Today is 2014’s Equal Pay Day: the date that represents how far into the next year women would have to work to in order to make as much as men did in the previous calendar year.
You can explore the county-level disparities in this map (Frame 1 shows women’s median earnings; Frame 2 shows men’s median earnings):
Mississippi’s pay gap is the 9th-largest in the country, and women have fewer legal avenues to combat wage discrimination than elsewhere. Mississippi is one of only five states without any form of equal pay law. Women still receive protection from the federal Equal Pay and Lily Ledbetter acts, but the size and persistence of wage disparities show that more action is needed.
Other states’ legislatures have been busy working to eliminate the gender pay gap this spring. New laws have taken the burden off women claiming discrimination and put the onus on employers to explain their reasoning for unequal wages. Laws also protect workers who compare paychecks with each other and ensure that state government contractors follow equitable pay guidelines.
It is imperative that Mississippi follows suit. Mississippi’s women deserve equal pay for equal work, and when they do not receive it, they should have every possible legal recourse to hold their employers accountable.
But wage discrimination alone does not account for the entire income gap. Women face other structural barriers that restrict economic opportunity, and Mississippi should combat those just as aggressively.
As we’ve written before, women perform 80 percent of Mississippi’s low-wage jobs. The average salary for a full-time woman in Mississippi is $30,287 — the lowest among women in any state of the country. As a result, 27 percent of Mississippi women live below the federal poverty line, compared to 23 percent of men.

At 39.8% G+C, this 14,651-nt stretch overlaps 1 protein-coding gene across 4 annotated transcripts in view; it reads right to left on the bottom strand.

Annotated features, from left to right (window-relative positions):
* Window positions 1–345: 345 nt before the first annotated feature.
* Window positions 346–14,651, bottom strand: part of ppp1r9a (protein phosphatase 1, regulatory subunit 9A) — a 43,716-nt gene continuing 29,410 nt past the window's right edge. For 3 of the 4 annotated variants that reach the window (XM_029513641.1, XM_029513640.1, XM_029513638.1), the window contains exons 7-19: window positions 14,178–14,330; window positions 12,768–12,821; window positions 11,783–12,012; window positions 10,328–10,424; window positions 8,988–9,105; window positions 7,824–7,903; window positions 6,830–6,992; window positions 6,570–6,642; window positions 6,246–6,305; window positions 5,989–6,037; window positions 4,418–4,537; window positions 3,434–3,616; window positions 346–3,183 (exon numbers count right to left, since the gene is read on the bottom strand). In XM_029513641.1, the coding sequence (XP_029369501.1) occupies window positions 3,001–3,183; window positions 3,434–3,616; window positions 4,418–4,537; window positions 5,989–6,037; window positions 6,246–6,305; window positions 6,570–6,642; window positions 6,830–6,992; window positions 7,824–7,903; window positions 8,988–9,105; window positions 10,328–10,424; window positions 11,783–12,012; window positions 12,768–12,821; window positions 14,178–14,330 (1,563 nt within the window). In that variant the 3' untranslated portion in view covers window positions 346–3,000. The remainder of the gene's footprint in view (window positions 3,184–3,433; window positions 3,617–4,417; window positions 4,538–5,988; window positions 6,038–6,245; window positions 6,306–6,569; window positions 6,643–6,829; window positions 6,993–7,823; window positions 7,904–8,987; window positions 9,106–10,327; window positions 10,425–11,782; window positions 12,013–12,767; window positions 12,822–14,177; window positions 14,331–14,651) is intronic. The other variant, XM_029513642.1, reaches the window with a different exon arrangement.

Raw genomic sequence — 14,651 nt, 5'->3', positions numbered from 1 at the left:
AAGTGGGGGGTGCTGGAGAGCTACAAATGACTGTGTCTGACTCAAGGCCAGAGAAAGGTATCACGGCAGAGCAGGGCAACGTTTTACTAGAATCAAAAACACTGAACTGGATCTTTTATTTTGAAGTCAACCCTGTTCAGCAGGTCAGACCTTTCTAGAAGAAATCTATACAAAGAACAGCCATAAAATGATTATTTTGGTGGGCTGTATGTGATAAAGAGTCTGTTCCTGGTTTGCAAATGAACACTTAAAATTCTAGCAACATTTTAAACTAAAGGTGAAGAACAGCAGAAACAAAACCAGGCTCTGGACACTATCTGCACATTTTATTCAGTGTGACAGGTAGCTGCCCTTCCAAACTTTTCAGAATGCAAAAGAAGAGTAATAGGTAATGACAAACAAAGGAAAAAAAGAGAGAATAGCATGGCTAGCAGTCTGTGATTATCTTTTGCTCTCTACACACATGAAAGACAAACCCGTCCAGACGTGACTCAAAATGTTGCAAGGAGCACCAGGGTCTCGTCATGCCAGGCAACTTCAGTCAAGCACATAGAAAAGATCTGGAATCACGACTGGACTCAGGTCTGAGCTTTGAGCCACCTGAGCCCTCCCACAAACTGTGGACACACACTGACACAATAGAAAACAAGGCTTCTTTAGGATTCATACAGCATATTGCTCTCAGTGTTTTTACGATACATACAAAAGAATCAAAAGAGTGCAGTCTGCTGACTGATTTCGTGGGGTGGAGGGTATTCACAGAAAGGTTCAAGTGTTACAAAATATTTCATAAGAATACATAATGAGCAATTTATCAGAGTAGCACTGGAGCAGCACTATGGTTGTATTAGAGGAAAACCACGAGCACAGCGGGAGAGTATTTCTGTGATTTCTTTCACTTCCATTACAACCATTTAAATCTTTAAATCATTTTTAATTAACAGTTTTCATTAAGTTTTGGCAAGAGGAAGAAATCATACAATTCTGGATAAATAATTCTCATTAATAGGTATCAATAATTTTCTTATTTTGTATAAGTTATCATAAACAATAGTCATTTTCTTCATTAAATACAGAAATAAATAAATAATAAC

Given these economic limitations, it’s no surprise that Mississippi’s economy is especially hard on single mothers. More than three-fourths of Mississippi’s children in poverty live in household headed by a single mom. For those women hoping to work while raising young children, the state is stingy with child care benefits. Even among those that qualify, thousands of children are stuck on a waiting list, often leaving their mothers to choose between economic independence and the needs of their children.
These working women deserve our support, but in doing so, we should be careful not to reduce pay equity to a “women’s issue” or “poverty issue.” It is a basic economic issue that affects the livelihoods of all Mississippians.
Even the state’s two-income families are struggling: more than 61 percent of households do not have the savings to stay afloat after a layoff or medical emergency. Median income has dipped by $3,000 and poverty has risen by four points since 2007. Families need both partners to earn a fair wage in order to achieve economic security.
On a macro level, the state of Mississippi’s economic expansion over the next generation will be driven by women. Women have earned 60 percent of the degrees granted at the state’s public universities over the past five years, and the gap is accelerating.
Economic growth is directly related to the number of skilled workers in a state. If the pay gap persists, Mississippi can expect that many of its most productive workers will move to states that will compensate them fairly. That will exacerbate Mississippi’s outmigration rate and leave our economy less rewarding for everyone.
(Photo credit: SPD-Bundestagsfraktion)